Pastoral Leadership and the Future in New England Part 1

This is a first version of a series of writings that seek to get at some core issues that we are facing as a church.  More will come. Some of it will be wrong, probably most of it, but we will press into the future.

The purpose of this letter is to provide all of you with information about the broader context of the present and future of pastoral leadership in our church and in our congregations.  Over the past several years, I served on the ELCA Task Force TEAC (Theological Education Advisory Committee).  Among the many purposes of this task force was an investigation into the current and future state of the preparation of leaders in this church.  We examined the ways in which this church can better prepare leaders (clergy, deacons and lay) for the emerging context that demands a new set of skills for a changing culture.  The full TEAC report is available online.  The purpose of this letter is to highlight some specific points that are impacting the New England Synod.   I frame this letter in a series of questions that I am occasionally asked as I visit our congregations around the synod.

Will there be enough new pastors for the church?

The following chart points to the trend of enrollment in our eight ELCA seminaries.  These numbers reflect the total enrollment at the various schools of both full- and part-time students.  As you can see, there is a trend toward declining enrollment. 

LTSG=Gettysburg LTSP=Philadelphia LTSS=Southern LSTC=Chicago PLTS=Pacific

The chart does not include ELCA students who may be studying at Yale, Harvard, Duke, Princeton or other Divinity schools.  In addition to this trend, I can tell you that the total number of candidates available for first call to a congregation was 76 this year, down from over 100 last year.  The New England Synod requested 6 first call candidates.  This year we received only 2.  They are the kind of candidates we are seeking, but the question of what we will do when we need four more is now upon us.

What does this mean?

It means that for the foreseeable future, we can expect very few first call candidates to be available for our congregations in New England.  The impact of this will be felt in congregations that, either by size or choice, prefer a first call pastor.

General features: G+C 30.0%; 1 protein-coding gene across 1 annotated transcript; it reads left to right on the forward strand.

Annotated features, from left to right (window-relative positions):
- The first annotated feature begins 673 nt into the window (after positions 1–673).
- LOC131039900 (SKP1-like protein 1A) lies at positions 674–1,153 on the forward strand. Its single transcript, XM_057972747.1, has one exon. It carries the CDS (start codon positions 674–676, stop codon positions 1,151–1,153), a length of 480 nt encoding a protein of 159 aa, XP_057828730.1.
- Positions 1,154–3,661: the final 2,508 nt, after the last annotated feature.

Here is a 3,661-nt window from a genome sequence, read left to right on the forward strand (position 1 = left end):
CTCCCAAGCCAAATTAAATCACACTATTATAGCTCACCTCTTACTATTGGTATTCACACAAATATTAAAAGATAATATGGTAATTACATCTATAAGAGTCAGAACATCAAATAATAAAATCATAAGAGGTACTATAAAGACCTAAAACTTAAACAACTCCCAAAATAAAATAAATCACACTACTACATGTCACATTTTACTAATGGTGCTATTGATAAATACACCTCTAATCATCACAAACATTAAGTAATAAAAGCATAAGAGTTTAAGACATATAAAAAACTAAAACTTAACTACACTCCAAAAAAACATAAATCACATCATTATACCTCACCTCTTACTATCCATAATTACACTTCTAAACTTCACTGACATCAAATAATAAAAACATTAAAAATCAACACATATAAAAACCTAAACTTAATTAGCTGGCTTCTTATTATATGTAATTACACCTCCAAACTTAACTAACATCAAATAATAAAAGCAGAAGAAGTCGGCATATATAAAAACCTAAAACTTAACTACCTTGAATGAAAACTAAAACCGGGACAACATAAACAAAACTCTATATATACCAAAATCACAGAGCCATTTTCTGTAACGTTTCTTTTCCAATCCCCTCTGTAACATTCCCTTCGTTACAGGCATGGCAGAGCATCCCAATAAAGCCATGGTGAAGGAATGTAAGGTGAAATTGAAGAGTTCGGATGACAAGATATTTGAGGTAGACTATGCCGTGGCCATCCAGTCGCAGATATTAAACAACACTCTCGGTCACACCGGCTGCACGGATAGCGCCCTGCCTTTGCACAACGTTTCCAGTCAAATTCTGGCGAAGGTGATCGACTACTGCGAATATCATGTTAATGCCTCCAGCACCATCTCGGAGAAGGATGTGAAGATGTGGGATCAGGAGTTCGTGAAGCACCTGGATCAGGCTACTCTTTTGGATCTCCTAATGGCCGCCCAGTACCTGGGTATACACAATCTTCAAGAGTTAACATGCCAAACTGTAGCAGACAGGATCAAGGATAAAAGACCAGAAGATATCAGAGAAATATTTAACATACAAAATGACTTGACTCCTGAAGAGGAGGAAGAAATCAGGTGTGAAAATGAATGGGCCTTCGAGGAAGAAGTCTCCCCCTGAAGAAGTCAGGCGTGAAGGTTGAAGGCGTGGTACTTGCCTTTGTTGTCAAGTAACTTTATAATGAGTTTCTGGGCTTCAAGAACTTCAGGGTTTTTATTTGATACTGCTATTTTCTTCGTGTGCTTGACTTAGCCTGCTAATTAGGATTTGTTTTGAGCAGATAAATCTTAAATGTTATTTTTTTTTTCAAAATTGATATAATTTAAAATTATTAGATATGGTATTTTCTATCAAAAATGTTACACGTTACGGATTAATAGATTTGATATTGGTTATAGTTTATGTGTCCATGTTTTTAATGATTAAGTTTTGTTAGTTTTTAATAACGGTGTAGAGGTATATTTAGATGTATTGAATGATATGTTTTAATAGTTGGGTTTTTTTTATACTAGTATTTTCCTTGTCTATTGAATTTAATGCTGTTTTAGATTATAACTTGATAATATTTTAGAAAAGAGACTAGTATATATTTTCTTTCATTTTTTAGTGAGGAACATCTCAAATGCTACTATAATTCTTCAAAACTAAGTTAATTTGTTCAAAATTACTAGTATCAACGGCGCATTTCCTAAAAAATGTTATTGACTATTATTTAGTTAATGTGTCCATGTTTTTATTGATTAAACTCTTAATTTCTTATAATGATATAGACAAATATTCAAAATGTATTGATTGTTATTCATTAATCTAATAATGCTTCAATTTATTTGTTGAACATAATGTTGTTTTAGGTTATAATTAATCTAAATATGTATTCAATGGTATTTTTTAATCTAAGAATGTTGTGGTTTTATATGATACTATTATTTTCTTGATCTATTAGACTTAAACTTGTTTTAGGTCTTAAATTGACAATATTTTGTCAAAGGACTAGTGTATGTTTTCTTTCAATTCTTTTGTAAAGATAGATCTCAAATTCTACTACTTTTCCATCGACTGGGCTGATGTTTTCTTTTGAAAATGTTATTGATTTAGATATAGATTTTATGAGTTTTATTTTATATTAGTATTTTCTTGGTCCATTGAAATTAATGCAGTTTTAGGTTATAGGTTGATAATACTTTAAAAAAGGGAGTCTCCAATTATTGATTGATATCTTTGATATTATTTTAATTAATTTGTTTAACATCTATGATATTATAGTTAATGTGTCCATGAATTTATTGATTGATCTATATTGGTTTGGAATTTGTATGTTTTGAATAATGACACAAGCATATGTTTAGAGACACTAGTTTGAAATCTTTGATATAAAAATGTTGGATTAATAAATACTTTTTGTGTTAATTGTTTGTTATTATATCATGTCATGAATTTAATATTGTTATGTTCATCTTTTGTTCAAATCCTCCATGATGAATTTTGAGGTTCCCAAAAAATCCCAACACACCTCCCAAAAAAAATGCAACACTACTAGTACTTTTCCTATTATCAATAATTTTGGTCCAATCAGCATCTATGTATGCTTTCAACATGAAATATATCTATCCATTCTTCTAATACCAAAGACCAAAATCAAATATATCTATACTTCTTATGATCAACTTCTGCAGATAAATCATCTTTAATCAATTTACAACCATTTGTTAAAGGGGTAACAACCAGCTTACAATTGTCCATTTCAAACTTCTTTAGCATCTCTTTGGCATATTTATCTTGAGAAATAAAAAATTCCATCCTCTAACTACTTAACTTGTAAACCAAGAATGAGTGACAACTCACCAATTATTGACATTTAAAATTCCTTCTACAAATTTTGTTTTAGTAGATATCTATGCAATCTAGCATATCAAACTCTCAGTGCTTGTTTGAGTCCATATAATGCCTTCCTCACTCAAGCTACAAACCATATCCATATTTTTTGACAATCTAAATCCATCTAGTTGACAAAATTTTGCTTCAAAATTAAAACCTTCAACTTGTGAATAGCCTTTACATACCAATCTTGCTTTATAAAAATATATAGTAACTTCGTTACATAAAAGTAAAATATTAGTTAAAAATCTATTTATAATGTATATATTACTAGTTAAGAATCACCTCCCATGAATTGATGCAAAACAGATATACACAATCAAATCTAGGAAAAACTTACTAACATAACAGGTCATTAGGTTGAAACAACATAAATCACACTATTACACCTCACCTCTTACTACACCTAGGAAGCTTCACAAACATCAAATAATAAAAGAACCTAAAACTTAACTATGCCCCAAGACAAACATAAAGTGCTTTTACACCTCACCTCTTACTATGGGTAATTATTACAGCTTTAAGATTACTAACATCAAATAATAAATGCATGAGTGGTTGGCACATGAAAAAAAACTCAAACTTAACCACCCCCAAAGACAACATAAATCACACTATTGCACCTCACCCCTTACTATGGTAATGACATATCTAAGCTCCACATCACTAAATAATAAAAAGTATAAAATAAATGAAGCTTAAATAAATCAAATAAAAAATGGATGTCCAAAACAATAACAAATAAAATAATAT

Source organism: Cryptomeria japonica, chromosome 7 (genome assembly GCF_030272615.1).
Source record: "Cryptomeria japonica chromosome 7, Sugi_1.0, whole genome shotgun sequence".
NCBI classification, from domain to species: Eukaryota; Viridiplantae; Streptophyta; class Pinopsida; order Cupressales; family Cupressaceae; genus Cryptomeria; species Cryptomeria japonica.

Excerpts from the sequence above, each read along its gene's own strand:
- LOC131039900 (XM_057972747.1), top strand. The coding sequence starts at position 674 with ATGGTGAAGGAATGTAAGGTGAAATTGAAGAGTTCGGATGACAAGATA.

What is happening with the overall picture of all clergy in the ELCA?

The chart below depicts the number of ELCA Clergy by age.  As you can see the largest number are currently age 61, and the age wave of one of the largest generations in US history is reflected in the cluster of people between the ages of 55 and 65.

 In New England, we are beginning to see the trend of retirements of pastors in this wave.  In 2016 & 2017, I anticipate retirements will increase steadily.

When you look at the two charts above, you can conclude that we will begin experiencing a shortage of clergy.  This means we will have fewer pastors available to serve congregations.  It means that although we offer congregations the option to interview up to three candidates at a time, the reality is that we may not be able to find three qualified candidates for you to interview.

We are taking a number of steps to address this situation.  Those steps include a renewed emphasis on searching for pastors who desire to come to the New England Synod.  I have enlisted retiring synod vice president Mark Winzler, along with retired pastors Tom Chittick and Ed Saling to assist in evaluating potential candidates.  They are all serving in a voluntary capacity in this work.

Secondly, our staff will be working with congregations to help them evaluate creative ways forward. This may include conversations about shared ministries, alternative approaches to staffing, options for working with our ecumenical partners, and other ideas that will emerge.

Finally, I believe we need to be intentional about inviting the next generation of leaders to consider service in the church.  The future pastors and deacons of this church are in our confirmation classes, youth groups and Sunday morning worship services.  We need to have conversations with people we think would be good church leaders.  In addition, we need to make theological education affordable, so we have launched a New England Synod Fund for Leaders.  This will help support this next generation of church leaders.

I have always maintained that the church is in labor pains for the new thing God is birthing.  The labor pains are all around us and within us.  This one issue is among many.  We need to experiment, try something new, be willing to fail, and then get up and try again.  I invite you in to a time of persistence and patience as we move forward.